Ikea Corp., the Swedish housewares giant, says it will begin selling solar panels to its customers in Britain as it aims to tap into a growing market for renewable energy fueled partly by the U.K.'s solar subsidies.

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5:51pm

Fri September 27, 2013
The Two-Way

Ex-U.S. Army Sniper Instructor Nabbed In Thai 'Hit Squad' Sting

Originally published on Fri September 27, 2013 6:53 pm

Joseph Manuel Hunter (center) is escorted by Thai police commandos to Police Aviation Division after being arrested, in Bangkok on Thursday.
Sakchai Lalit Associated Press

Two former U.S. Army sergeants are among those facing charges in connection with an alleged international hit squad after their extradition from Thailand in a case the prosecuting U.S. attorney says reads like a Tom Clancy novel.

Joseph Manuel Hunter, 48, nicknamed "Rambo," was arrested by Thai authorities after a sting operation led by the U.S. Drug Enforcement Administration, along with Timothy Vamvakias and at least three others on the resort island of Phuket on Thursday.

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1:45pm

Fri September 27, 2013
The Two-Way

Freighter Makes First-Of-Its-Kind Transit Of Northwest Passage

Originally published on Fri September 27, 2013 4:17 pm

A Danish shipping company announced Friday the first-ever voyage of a large commercial freighter through the Northwest Passage — a journey made possible by the disappearance of Arctic ice due to global warming.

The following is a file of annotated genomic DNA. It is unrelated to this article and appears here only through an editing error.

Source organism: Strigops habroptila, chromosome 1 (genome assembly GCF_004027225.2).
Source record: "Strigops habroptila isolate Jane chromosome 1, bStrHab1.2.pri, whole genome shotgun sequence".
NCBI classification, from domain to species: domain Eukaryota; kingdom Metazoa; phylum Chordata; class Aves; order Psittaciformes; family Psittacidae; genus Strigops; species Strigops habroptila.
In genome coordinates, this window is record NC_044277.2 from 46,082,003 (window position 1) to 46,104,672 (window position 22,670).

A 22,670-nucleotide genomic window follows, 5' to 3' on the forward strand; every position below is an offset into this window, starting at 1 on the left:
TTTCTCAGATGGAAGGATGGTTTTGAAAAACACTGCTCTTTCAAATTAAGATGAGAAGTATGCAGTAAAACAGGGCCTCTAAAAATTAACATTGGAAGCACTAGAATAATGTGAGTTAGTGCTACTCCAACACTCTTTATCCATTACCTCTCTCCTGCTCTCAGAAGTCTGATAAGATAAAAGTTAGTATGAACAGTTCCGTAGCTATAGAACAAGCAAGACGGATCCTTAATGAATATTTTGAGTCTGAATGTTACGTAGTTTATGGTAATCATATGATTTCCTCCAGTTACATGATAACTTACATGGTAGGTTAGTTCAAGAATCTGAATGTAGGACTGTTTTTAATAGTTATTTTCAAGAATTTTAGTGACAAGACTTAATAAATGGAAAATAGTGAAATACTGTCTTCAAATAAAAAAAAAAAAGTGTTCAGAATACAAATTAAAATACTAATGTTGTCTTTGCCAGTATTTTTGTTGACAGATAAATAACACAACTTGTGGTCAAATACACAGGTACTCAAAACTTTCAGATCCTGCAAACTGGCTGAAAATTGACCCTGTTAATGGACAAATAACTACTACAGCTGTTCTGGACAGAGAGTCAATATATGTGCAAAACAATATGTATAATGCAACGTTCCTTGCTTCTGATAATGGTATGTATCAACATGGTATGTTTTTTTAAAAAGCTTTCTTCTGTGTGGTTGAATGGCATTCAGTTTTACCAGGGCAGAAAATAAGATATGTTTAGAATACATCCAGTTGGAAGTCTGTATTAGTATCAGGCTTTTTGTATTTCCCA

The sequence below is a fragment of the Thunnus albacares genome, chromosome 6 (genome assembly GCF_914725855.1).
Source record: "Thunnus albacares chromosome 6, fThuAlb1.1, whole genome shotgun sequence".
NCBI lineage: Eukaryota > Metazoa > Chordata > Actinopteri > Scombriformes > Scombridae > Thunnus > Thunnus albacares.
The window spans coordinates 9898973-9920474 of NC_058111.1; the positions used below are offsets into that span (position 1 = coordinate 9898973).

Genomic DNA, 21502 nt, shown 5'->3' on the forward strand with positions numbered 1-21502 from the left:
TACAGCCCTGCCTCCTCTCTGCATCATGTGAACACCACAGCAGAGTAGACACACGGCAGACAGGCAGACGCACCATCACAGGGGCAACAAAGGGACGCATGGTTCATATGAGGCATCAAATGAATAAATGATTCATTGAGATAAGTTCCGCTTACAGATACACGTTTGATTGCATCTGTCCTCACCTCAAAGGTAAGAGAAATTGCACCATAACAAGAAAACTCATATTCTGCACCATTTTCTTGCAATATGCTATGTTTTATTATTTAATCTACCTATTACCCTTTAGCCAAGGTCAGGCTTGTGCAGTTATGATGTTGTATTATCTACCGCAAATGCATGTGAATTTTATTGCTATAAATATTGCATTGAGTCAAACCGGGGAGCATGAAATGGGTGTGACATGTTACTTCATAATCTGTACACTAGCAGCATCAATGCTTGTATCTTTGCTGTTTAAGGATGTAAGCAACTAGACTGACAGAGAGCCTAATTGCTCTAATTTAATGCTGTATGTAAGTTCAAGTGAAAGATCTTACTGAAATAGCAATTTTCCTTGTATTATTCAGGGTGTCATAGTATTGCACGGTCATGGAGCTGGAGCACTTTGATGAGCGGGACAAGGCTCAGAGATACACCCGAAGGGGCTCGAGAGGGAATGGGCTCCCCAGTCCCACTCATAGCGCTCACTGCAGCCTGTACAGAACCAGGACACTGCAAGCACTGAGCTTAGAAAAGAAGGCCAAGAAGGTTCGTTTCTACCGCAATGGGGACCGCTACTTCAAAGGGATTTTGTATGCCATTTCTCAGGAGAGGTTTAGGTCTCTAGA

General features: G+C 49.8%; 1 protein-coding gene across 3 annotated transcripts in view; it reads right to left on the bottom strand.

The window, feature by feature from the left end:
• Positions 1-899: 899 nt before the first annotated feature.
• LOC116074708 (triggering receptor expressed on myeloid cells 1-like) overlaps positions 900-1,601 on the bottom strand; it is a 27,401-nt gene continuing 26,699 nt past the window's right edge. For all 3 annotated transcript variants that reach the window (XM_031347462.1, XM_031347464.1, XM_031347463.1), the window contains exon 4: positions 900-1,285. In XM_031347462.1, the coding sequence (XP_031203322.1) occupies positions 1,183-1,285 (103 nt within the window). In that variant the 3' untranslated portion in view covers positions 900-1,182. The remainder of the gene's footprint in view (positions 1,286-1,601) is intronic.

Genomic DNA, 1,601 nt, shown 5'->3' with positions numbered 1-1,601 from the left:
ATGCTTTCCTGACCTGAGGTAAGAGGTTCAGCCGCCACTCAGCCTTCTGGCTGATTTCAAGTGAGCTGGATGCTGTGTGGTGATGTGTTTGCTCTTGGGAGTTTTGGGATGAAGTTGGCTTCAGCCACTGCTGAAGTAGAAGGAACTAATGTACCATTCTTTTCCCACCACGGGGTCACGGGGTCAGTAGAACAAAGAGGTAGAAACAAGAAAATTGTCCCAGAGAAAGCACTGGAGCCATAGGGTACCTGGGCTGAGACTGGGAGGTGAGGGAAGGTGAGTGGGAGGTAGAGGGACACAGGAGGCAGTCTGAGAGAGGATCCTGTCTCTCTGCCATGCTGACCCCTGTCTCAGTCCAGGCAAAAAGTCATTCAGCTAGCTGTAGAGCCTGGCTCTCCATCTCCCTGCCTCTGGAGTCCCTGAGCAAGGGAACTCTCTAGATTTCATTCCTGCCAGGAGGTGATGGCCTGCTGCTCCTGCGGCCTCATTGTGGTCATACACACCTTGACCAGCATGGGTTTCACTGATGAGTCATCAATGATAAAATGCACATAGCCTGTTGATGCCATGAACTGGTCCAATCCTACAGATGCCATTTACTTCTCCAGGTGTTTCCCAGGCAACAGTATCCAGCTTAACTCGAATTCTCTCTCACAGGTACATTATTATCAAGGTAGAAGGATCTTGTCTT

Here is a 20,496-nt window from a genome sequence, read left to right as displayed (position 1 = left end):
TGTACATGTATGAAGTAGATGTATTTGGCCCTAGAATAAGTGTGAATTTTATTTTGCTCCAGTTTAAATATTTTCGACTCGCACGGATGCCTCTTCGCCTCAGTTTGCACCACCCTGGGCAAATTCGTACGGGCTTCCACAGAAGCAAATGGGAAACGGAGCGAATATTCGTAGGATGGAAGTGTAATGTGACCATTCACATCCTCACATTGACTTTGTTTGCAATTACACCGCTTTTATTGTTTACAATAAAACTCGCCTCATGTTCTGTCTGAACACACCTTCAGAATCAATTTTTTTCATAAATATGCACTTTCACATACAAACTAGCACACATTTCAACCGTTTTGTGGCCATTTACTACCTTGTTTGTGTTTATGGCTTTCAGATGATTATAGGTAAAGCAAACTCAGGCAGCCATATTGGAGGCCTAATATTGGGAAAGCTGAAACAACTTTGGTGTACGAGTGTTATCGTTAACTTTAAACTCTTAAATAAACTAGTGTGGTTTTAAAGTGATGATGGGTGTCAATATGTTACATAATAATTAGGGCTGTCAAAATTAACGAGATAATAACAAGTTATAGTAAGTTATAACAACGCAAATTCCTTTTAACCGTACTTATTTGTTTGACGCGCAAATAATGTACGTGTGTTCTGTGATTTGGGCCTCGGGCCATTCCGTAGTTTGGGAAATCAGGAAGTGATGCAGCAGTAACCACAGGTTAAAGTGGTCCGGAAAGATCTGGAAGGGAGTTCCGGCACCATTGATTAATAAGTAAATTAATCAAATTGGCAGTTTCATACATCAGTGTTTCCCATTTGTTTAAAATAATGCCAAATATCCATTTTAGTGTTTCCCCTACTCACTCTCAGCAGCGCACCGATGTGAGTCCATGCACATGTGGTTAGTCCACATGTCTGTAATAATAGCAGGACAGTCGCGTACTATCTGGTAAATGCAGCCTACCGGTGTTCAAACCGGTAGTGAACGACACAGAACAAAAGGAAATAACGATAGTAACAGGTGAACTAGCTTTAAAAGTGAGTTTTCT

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11:48am

Fri September 27, 2013
The Two-Way

President To GOP: Don't 'Burn Down The House' Over Obamacare

Originally published on Fri September 27, 2013 6:32 pm

House Republicans have insisted that a spending bill contain language defunding Obamacare.
Win McNamee Getty Images

Update At 3:50 p.m. EDT.

President Obama on Friday praised the Senate for passing a spending bill to keep the federal government operating and called House GOP efforts to tie approving the measure to defunding the Affordable Care Act "political grandstanding."

He said that despite Republican hopes that Obamacare will be repealed, "That's not going to happen," accusing Republicans of threatening to "blow up the entire economy."

No one has the right to precipitate such a crisis, he said, "just because there are a couple of laws you don't like."

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6:18pm

Thu September 26, 2013
The Two-Way

Scientists Find Sea Louse Has Tidal 'Body Clock'

The speckled sea louse.
Wikipedia Commons

One thing you can say about the diminutive speckled sea louse: it's always on time.

Scientists studying the tiny crustacean, a marine cousin of the wood-louse, found that it runs not one, but two internal clocks. Not only does the creature have a circadian rhythm, or so called "body clock" like most land-dwelling animals, including humans, but it also has a circatidal clock that follows the 12.4-hour cycle of the tide.